Finding time to play, even as an adult, was never an extra. Science shows being more playful throughout your life makes you not only happier but, surprisingly, also better at your work.
"Research has found evidence that play at work is linked with less fatigue, boredom, stress, and burnout in individual workers. Play is also positively associated with job satisfaction, sense of competence, and creativity," the Association for Psychological Science blog has reported.
Which means play is always important for adults. It's even more important in the middle of the nightmare of colliding crises that is 2020.
Why you should be more playful in tough times
Wait, you might object. My business is flailing, my kids are at home, and my stress levels have been sky high since March. Who in the world has the time or energy to goof around right now?
Which is fair enough. Juggling professional and family responsibilities is hellishly difficult for many right now. But, as The Guardian recently explained, the stresses of the pandemic are actually a reason you need to be more determined to fit play into your day. That's because play is one of the most powerful ways to boost your resilience in difficult times.
"Silliness can be self-protective; a way of eluding an 'unprecedented' challenge instead of caving into it," Elle Hunt recently wrote in the U.K. paper. "To play is to bend limits rather than rally against them and maybe, in doing so, find unexpected room to move. It is in essence freedom, if only illusory -- and there can be relief in that, too."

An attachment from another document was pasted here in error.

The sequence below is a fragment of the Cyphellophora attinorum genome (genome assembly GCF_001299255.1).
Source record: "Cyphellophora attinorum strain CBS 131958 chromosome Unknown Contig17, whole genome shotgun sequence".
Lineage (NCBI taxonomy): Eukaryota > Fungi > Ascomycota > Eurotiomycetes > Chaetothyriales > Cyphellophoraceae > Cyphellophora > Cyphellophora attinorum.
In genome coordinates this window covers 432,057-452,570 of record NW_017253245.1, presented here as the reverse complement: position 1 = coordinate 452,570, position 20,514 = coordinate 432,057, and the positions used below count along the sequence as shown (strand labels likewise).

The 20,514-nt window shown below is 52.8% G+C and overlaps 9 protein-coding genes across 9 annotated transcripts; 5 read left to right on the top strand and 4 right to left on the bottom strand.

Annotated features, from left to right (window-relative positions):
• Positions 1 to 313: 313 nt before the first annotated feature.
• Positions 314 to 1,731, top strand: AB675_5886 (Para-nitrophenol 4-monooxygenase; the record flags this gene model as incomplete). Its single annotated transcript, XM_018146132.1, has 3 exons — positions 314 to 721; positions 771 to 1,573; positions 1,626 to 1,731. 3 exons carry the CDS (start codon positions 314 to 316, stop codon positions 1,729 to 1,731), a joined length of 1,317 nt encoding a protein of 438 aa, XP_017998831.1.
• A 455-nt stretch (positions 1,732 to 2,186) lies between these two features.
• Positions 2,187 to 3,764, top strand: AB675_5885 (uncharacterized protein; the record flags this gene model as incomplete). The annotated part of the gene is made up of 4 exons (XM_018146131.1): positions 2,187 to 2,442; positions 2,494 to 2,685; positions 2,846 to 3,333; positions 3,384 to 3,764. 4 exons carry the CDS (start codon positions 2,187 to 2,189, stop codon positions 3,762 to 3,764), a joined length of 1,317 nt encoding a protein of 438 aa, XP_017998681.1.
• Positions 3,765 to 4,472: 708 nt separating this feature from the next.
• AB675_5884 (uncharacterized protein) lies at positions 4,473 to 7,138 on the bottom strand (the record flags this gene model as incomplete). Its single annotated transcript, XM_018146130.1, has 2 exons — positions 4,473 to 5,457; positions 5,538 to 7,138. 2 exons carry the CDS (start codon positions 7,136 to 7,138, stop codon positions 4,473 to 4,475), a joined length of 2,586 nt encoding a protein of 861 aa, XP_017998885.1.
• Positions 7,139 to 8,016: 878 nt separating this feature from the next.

Play is also a powerful way to liven up a monotonous situation, which is clearly handy in a world of rolling lockdowns.
Finally, in tense times, play can also "function as an approach to problem-solving, managing relationships, presenting information, or even conflict negotiation," Hunt continues, citing the example of one psychologist who coaxed her toddler to eat her lunch by agreeing to sit under the table for the meal rather than at it. In my house, rigging up a mock "campsite" next to my 5-year-old's bed and letting her sleep there for weeks helped us all get through lockdown.
Play not only relieves stress, it also helps us see the world in a new light, revealing possibilities and reminding us that as difficult as the current moment may be, there is always scope to improve the situation.
How to play more
All of which adds up to a simple conclusion: You'll deal better with serious times if you let yourself be silly a little more often. But play doesn't come easily to everyone. Hunt notes that some psychologists believe playfulness is a hardwired personality trait much like extroversion.
But even if you're not naturally a goofball, according to The New York Times' Kristin Wong there are ways to add more play to your day. In a recent article she offers a roundup of useful advice, including:
Know your play type. Some people like to play with others, some prefer solitary play. Some like karaoke, some find it a nightmare. Not everyone enjoys the same things, and that's fine. Don't force yourself to play in ways that don't make you smile. If you're not sure of your play type, ask yourself: What kind of play did I like as a kid? Can I find a grownup equivalent to try?
Don't post it. "Social media can inspire people to do things for the purpose of sharing, as the platforms themselves encourage external validation. Since play is supposed to be intrinsically motivated, you might have more fun keeping it to yourself," says Wong.
Don't wait for playtime. Most of our lives are too busy to set aside a big block of time for adult recess. But that doesn't mean you can't slip moments of play into your day. "It could be dancing in the kitchen while you cook dinner or reading something that makes you laugh while you're in the grocery line. Belting out a song during your drive home," Wong offers.
Check out the complete article for much more advice on how to sneak more play into your day.